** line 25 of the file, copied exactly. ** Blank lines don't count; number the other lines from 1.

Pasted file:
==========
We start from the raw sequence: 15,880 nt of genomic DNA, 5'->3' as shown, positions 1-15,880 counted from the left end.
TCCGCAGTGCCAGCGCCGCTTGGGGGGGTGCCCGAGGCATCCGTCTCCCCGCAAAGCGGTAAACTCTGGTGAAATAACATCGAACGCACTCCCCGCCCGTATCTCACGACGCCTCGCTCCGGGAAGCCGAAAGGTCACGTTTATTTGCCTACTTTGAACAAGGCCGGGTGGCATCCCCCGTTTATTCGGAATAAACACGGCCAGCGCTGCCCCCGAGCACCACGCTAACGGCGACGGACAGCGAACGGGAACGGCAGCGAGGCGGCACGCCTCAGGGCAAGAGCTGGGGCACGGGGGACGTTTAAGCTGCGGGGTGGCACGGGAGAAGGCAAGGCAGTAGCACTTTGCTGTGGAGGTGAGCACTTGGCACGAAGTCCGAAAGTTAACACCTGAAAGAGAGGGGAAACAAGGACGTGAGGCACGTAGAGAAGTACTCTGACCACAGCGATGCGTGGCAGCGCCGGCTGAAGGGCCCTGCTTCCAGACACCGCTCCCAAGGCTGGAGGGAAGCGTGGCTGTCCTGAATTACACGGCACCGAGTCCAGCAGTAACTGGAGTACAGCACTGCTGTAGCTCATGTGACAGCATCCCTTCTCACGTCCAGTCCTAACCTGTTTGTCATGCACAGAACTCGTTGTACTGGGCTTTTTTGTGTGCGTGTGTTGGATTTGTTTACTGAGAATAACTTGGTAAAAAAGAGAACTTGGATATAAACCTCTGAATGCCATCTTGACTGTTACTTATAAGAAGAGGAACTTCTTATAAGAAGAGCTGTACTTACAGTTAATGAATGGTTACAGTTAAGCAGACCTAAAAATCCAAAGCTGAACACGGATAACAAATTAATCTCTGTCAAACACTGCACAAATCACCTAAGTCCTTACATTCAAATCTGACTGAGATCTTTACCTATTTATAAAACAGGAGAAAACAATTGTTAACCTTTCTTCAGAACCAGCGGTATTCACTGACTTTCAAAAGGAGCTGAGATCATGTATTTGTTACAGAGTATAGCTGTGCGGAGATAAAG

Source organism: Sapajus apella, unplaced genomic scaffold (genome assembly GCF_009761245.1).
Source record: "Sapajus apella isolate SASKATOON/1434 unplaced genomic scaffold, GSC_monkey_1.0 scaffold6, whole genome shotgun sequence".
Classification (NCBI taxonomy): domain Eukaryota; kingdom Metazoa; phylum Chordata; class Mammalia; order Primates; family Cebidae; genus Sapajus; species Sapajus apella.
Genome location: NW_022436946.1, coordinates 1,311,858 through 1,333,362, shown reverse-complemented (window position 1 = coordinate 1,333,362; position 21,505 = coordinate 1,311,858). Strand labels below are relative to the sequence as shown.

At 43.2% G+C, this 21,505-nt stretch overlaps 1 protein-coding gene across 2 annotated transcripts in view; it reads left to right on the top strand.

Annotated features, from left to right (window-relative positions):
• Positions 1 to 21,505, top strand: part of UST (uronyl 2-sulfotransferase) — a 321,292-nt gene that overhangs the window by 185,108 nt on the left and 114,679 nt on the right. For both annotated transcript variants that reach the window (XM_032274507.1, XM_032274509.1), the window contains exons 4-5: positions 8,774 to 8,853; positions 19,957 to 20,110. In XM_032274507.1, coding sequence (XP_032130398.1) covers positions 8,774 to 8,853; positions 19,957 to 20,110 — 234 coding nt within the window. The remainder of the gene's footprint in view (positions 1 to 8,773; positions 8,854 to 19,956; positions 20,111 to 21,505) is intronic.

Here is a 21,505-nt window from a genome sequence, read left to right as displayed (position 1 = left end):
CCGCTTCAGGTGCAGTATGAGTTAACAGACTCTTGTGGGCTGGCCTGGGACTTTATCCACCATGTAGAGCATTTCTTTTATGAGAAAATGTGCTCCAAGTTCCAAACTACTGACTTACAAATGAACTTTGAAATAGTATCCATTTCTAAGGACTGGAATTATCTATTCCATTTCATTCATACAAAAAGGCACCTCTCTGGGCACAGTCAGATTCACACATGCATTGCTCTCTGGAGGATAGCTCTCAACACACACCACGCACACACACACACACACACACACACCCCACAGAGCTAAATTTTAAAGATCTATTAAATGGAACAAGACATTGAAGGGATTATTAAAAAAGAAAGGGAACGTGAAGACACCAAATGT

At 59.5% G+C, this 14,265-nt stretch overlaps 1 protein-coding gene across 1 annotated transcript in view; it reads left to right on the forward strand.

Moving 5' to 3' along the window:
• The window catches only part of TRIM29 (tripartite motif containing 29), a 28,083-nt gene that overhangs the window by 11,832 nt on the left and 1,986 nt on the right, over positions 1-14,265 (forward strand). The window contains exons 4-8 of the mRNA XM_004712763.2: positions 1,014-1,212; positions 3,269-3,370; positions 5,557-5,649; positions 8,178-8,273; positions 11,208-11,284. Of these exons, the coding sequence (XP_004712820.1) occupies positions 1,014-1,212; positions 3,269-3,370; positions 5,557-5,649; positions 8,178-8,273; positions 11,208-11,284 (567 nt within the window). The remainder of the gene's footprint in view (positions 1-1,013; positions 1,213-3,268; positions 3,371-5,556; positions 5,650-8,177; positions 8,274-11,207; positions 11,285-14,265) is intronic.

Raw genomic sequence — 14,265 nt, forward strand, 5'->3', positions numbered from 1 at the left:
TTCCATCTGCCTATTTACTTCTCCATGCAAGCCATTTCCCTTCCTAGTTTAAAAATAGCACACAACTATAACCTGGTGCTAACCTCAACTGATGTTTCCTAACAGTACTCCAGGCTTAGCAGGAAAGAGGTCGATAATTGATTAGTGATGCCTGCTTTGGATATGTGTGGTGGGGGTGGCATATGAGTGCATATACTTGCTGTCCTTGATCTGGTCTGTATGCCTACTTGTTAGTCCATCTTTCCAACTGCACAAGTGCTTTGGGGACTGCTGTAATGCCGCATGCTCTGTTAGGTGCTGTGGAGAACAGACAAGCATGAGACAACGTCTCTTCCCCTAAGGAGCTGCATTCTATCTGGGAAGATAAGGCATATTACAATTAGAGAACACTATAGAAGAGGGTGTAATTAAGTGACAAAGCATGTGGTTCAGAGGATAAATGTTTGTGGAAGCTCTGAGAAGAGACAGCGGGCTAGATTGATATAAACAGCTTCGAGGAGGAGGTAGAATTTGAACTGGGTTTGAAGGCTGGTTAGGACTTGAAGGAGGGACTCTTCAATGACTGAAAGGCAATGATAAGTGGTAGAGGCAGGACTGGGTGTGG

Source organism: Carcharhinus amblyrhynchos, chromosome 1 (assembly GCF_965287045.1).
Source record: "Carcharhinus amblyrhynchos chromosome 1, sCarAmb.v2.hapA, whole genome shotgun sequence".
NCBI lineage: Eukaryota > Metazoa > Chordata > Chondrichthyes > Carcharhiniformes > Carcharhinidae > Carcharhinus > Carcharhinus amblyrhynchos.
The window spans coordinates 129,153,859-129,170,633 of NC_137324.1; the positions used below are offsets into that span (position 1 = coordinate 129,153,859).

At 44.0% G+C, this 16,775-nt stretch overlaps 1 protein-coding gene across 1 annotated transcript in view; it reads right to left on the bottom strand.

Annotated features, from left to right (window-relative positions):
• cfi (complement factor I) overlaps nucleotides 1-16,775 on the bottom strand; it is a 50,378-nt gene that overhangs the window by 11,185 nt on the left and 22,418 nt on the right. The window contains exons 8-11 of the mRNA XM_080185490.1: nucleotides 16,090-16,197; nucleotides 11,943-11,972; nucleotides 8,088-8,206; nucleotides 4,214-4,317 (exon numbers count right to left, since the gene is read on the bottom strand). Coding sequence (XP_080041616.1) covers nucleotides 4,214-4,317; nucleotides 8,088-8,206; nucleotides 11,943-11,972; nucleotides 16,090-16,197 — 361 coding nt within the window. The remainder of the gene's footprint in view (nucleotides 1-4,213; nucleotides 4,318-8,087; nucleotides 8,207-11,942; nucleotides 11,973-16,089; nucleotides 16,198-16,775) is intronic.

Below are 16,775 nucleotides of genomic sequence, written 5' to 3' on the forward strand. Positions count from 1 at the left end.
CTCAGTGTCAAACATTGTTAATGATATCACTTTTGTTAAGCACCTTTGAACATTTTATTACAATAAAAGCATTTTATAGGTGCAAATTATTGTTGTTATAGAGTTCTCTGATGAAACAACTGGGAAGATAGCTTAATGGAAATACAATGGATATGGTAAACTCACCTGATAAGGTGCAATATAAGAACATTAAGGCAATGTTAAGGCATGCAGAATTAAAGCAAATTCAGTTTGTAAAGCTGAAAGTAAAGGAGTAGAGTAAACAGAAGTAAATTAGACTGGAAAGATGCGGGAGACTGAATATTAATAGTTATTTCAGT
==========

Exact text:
CTCAGTGTCAAACATTGTTAATGATATCACTTTTGTTAAGCACCTTTGAACATTTTATTACAATAAAAGCATTTTATAGGTGCAAATTATTGTTGTTATAGAGTTCTCTGATGAAACAACTGGGAAGATAGCTTAATGGAAATACAATGGATATGGTAAACTCACCTGATAAGGTGCAATATAAGAACATTAAGGCAATGTTAAGGCATGCAGAATTAAAGCAAATTCAGTTTGTAAAGCTGAAAGTAAAGGAGTAGAGTAAACAGAAGTAAATTAGACTGGAAAGATGCGGGAGACTGAATATTAATAGTTATTTCAGT